The nation’s system of freeing some terminally ill prisoners on grounds of compassionate release is so riddled with medical flaws and procedural barriers that many potentially medically eligible inmates are dying behind bars, say UCSF researchers in a new study.
The research, which calls for an overhaul of current practices, is published online this week in Annals of Internal Medicine.
“Current compassionate release guidelines are failing to identify seriously ill prisoners who no longer pose a threat to society, placing huge financial burdens on state budgets and contributing to the national crisis of prison overcrowding,” says lead author Brie Williams, MD, a UCSF assistant professor of medicine in the division of geriatrics.
The authors call for the development of standardized national guidelines by an independent advisory panel of palliative medicine, geriatrics and correctional healthcare experts. The new guidelines would require a fast-track option to evaluate rapidly dying prisoners and an advocate to help the prisoner navigate the application process.
With an aging inmate population, overcrowded prisons and soaring criminal justice medical costs, many policy experts have been calling for broader use of compassionate release.
Inmates are eligible if they have a clinically diagnosed life-limiting illness and if it is legally justifiable to release them into society.
Compassionate release has been in effect in the United States since 1984, and all but five states grant some form of early release to eligible dying prisoners. The number of applications annually for compassionate release is unknown because many prisoners die during the laborious review process which can take months -- even years. Only a small number of inmates are granted the special discharge: in 2008, for example, there were 27 such releases from federal prisons compared to 399 deaths.
To be released from federal incarceration, a prisoner must establish “extraordinary and compelling” reasons. In actuality, say the researchers, prisoners must have a terminal prognosis and be expected to die quickly. Their physicians must be able to predict “not only limited life expectancy, but functional decline as well,” say the authors.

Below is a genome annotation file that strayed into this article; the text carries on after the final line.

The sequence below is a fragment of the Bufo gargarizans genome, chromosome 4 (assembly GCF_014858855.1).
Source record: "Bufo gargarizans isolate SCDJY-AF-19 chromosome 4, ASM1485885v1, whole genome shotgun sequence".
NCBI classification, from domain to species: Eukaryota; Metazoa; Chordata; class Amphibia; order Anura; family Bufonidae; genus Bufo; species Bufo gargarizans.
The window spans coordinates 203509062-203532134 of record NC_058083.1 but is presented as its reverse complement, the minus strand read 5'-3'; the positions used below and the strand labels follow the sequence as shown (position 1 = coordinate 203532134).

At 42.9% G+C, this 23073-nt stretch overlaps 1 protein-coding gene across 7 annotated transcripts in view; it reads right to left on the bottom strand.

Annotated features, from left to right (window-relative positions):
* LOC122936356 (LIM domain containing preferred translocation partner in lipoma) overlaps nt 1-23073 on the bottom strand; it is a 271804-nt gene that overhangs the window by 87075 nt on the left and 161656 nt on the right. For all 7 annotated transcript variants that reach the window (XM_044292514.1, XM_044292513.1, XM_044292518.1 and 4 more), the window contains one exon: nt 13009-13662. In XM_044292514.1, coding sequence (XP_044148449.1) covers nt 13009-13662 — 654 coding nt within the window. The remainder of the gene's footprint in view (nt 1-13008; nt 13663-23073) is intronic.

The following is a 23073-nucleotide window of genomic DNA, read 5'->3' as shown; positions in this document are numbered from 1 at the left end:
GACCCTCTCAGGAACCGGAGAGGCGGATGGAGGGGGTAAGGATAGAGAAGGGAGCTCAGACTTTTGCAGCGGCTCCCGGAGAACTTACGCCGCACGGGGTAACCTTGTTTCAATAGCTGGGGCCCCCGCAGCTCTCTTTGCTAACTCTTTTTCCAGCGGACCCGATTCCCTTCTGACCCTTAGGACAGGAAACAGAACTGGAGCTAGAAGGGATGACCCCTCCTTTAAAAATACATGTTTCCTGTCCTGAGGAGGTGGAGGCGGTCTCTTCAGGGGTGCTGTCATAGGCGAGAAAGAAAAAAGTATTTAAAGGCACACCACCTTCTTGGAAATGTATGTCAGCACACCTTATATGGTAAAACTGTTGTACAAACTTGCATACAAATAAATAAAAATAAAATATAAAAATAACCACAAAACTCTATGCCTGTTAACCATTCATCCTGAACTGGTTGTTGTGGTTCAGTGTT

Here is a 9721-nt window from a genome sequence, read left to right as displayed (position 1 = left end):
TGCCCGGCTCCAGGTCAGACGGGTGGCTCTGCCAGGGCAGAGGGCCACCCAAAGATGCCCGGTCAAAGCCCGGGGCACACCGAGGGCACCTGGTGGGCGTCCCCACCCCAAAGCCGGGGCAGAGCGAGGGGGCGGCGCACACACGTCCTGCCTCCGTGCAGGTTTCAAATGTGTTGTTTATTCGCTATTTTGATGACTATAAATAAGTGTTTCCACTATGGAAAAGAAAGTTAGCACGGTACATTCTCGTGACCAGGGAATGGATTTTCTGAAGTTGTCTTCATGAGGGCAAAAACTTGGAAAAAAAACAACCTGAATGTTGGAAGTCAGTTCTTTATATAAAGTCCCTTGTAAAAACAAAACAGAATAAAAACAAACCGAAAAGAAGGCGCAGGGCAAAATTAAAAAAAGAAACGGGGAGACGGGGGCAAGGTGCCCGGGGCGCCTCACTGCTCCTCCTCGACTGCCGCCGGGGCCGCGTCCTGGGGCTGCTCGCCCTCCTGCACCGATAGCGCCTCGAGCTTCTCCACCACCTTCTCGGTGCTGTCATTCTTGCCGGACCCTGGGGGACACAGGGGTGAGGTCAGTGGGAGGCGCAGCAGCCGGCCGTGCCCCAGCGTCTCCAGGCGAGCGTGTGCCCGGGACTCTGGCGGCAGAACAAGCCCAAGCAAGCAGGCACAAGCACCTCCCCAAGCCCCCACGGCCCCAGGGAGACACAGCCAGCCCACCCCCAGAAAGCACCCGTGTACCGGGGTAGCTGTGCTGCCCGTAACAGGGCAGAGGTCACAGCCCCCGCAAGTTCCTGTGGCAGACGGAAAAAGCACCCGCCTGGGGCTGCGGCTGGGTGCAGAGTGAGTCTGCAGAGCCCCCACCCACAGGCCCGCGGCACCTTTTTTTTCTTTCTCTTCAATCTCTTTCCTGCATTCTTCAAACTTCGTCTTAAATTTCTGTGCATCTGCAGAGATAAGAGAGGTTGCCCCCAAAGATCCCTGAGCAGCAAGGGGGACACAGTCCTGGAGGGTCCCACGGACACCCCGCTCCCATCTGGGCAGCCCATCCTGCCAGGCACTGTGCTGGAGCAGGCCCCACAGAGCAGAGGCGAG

Yet predicting how long patients will live is difficult when they suffer from conditions like dementia, advanced liver, heart and lung disease. And for those with cancer and other such diseases, life expectancy and functional abilities can be unpredictable, with declines sometimes occurring only in the last weeks of life.
The result is a “Catch 22,” say the authors. If compassionate release is requested too late, eligible prisoners will die before their application is complete. If requested too early, terminally ill prisoners could live longer than expected “and perhaps pose a threat to society.”
Other inequities are cited, including those faced by illiterate prisoners, cognitively impaired prisoners unable to complete a written petition, or prisoners with little support from family or friends who need an outside agent to act as an advocate.
“In California, the warden must enable the prisoner to designate an outside agent to act as an advocate,” the researchers note. “However, once an advocate is appointed, there are no formal guidelines to help the agent navigate the system.”
The authors support a clear delineation between the role of physicians or other healthcare providers, who would assess medical eligibility, from prison officials who would be responsible for balancing medical eligibility with public safety.
The authors also suggest that seriously ill prisoners be categorized into three groups:
- Prisoners with a terminal illness with poor prognosis;
- Prisoners with Alzheimer’s and related dementia; and
- Prisoners with serious, progressive, nonreversible illness who have profound functional and cognitive impairments. That breakdown would provide a framework to redesign the current eligibility criteria, the researchers say.
Additionally, the authors recommend that compassionate release programs have a recall mechanism for prisoners whose medical conditions improve substantially after release.
Rebecca Sudore, MD, an assistant professor of medicine at UCSF and geriatrics specialist, is a co-author of the study. The other co-authors are Robert Greifinger, MD, of the John Jay College of Criminal Justice and City University of New York, and R. Sean Morrison, MD, of the Mount Sinai School of Medicine.
Williams received funding for the study from the Brookdale Leadership in Aging Fellowship and the National Institute on Aging. Sudore was funded in part by a Pfizer Fellowship in Clear Health Communication. According to the authors, the funding sources had no role in the study or manuscript.
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